As a result of these discoveries, Rach has spent much of her time as a nurturer knowing that there is some type of disconnect between herself and most of our children. Our kids love her, but given the choice, some of them might choose their bio-mom over her if given the chance… and this is a heart wrenching reality. In essence, Rach has been called to be a mother to children who, at least at times, wish to have someone else in that role. 
But years ago, up in our bathroom, Rach printed off a verse in which Paul writes, “I want to know Christ—yes, to know the power of his resurrection and participation in his sufferings, becoming like him in his death,  and so, somehow, attaining to the resurrection from the dead.” (Phil. 3:10-11). Rach has participated in Christ’s sufferings in ways I may never experience. Christ died for us even when we were still enemies. Even as Christians, we push away constantly when He would draw near. 

Similarly, Rach has offered herself for these kids, though they unknowingly and subconsciously push away. But she keeps pushing forward anyway. And this is to love as Christ loves. It’s not always done in perfection, and many times we have rough days where we just need to regroup and let tomorrow be a new day. But if there’s one thing that foster care has taught me, it’s in the realization of just how far Christ moves toward us in spite of ourselves, and Rach has played no small role in that realization.
Thank you Rach, for your persistence and constancy in loving these kids. It’s often thankless work, but you’ve excelled in it.

Wednesday, May 3, 2017

Where it All Began


“There are about 100,000 children in foster care that are currently waiting to be adopted across America, and there are over 100,000,000 professing Christians in the same area. Why aren’t Christians opening more of their homes to these kids when God clearly calls us to care for the widows and the orphans? Where’s the disconnect?” This was the statement that first made me consider fostering about 5 years ago. I had been listening to Francis Chan preach while driving from job to job working as a technician, and the rebuke hit me like a ton of bricks. The truth is, I had never even considered foster care. I honestly would have been happy stopping at the one girl we had at the time. On top of that, I was going to school full time and working anywhere from 45-55 hours a week, so taking on extra responsibilities was not at the top of my list. But God had other plans. The sermon stuck out to me, so I brought the idea back to my wife Rachel. After a few days, I basically forgot about the sermon, but Rach was actively looking at agencies, and so while I brought the idea home, it was Rach who did all of the leg work. She found an agency in town, and within about three months we were trained and certified. Not even 24 hours later, we received a call for our first placement, which we accepted.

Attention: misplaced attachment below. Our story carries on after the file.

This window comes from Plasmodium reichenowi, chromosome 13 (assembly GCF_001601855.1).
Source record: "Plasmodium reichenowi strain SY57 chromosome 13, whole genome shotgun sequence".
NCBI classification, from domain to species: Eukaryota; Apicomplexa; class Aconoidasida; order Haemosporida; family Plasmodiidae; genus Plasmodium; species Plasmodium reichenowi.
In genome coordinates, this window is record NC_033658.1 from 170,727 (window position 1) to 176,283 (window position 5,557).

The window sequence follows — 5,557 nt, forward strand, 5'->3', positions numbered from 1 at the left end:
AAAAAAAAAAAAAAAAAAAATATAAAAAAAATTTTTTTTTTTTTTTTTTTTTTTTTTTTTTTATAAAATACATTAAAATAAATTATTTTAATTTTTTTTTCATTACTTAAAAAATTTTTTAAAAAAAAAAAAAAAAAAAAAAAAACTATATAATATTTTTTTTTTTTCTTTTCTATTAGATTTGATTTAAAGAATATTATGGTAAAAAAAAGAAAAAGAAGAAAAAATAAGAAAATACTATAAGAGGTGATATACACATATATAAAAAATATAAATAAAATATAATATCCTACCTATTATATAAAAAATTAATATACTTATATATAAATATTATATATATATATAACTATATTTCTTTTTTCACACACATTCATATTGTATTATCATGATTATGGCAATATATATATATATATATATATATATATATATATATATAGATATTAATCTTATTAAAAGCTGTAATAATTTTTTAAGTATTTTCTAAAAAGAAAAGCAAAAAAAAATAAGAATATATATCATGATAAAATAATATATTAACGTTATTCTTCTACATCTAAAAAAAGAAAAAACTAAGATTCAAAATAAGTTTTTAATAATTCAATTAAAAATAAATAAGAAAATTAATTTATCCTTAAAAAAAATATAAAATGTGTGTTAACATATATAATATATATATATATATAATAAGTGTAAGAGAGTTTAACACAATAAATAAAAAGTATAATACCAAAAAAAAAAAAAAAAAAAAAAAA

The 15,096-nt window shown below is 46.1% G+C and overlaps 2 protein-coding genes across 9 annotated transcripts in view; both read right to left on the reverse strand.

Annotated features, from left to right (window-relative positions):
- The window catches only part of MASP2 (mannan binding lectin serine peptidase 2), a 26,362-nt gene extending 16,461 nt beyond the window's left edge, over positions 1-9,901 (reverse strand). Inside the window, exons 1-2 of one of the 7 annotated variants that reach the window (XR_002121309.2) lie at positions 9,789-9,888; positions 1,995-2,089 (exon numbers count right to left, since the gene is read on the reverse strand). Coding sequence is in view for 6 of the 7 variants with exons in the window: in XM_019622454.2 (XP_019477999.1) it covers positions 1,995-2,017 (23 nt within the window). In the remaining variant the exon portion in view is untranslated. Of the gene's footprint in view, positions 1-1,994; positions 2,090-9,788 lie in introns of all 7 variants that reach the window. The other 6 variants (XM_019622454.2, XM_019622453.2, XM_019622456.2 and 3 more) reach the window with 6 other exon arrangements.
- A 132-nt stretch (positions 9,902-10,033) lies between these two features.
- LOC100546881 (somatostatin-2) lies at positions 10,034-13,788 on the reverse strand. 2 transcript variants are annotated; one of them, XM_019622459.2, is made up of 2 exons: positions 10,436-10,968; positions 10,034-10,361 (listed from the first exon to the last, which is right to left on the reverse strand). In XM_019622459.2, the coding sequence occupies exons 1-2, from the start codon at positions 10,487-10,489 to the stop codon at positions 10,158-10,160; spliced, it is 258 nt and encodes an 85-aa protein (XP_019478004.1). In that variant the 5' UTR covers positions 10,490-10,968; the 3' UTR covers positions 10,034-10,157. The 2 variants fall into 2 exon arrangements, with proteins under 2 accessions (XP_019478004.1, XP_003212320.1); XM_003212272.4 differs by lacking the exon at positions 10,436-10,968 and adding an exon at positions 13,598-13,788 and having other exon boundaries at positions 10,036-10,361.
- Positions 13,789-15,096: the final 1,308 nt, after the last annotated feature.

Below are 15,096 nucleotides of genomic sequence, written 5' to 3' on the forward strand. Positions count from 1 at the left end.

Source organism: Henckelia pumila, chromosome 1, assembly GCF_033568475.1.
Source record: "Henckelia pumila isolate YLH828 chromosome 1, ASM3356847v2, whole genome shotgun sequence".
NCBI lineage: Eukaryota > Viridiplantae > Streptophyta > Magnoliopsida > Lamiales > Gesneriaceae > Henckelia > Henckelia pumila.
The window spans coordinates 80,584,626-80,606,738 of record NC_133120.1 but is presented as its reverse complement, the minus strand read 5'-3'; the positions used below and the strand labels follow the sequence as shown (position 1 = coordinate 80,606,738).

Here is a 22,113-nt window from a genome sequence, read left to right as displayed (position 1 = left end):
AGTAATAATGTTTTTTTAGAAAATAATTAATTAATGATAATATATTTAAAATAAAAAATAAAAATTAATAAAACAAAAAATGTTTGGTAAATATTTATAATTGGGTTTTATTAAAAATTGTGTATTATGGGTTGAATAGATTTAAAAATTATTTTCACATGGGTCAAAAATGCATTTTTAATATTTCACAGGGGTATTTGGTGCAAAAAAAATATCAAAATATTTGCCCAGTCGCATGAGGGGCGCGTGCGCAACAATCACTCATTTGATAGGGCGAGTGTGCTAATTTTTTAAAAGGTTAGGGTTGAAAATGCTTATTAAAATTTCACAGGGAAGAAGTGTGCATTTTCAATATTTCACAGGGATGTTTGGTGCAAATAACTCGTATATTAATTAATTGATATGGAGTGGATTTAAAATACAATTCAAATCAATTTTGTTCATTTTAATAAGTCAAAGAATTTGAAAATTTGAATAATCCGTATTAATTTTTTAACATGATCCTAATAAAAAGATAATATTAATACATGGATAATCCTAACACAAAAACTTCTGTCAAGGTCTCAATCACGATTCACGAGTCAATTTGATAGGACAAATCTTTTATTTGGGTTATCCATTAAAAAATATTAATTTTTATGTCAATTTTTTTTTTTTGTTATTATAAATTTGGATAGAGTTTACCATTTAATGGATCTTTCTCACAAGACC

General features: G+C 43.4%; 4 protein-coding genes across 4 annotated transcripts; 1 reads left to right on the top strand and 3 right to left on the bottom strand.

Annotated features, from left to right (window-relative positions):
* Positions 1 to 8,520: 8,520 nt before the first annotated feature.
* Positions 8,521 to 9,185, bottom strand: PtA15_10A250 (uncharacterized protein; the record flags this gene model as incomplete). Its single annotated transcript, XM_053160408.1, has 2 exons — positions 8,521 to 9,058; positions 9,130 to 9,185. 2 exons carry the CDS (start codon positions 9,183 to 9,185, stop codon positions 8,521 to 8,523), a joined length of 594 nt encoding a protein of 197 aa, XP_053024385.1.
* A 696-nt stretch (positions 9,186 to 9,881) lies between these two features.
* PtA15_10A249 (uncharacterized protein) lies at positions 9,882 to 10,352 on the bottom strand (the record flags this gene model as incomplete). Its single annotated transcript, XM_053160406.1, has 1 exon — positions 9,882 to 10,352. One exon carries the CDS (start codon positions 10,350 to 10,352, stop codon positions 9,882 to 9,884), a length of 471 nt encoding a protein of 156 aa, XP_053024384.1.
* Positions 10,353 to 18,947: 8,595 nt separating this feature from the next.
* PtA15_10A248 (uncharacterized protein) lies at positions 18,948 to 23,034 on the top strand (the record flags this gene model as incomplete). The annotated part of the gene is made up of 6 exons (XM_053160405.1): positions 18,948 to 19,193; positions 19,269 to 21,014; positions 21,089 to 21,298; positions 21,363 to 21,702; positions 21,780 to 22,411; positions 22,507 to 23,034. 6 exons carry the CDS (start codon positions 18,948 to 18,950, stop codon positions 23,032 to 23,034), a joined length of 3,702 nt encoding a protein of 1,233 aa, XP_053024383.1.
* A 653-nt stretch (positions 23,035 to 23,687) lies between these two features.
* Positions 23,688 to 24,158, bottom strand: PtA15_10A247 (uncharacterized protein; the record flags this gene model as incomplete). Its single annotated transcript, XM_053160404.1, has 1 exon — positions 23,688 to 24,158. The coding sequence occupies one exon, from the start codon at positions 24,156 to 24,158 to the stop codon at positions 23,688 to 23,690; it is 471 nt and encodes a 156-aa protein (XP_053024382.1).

It’s been four and a half years since we were first certified. Throughout those years, we have adopted four children, have two biological children, had a teen-mom who briefly made us grandparents at the ripe old age of 27, had a number of kids come through for respite, and we currently have one sweet girl as a foster placement. Altogether, we currently have seven kids in our home. While most of the time it’s utter chaos, there is something about foster care that teaches our kids that people are important, and they’re worth it.
Rach and I have wanted to start a blog on this for a long time. We’ve finally realized that there will never really be a time when everything settles down, so we’re going to try to just resurrect Rach's old one and see what happens by each writing about it from our different perspectives. We want to give others a view of what fostering might do to your family (both good and bad), or how one might help even if they can’t take in a child as a placement, and lastly, how God has provided for us over and over again, prepping us for each next step we were about to take. 



A Letter to Abby

My little girl is about to turn three here in a few months. I want to cry a little thinking about it. It's so neat looking back over the past 3+ years of God giving her to us. I had no clue that I wanted this little girl, but now I could not imagine life any different.

She's got this duel personality. A public one and a private one.

In public she is: sweet, sensitive, timid, compassionate, loving, caring, gracious, and kind.












In private she is: funny, loud, boisterous, sweet, naughty, arrogant, self-centered, bossy, cuddly, and loving.

God has created her for such a unique person. Born the oldest, but two years later becoming the baby. People often ask us if we regret changing the "birth order." Never. God wants her just where she's at. I love you sweet Abby girl.

Love,
Mommy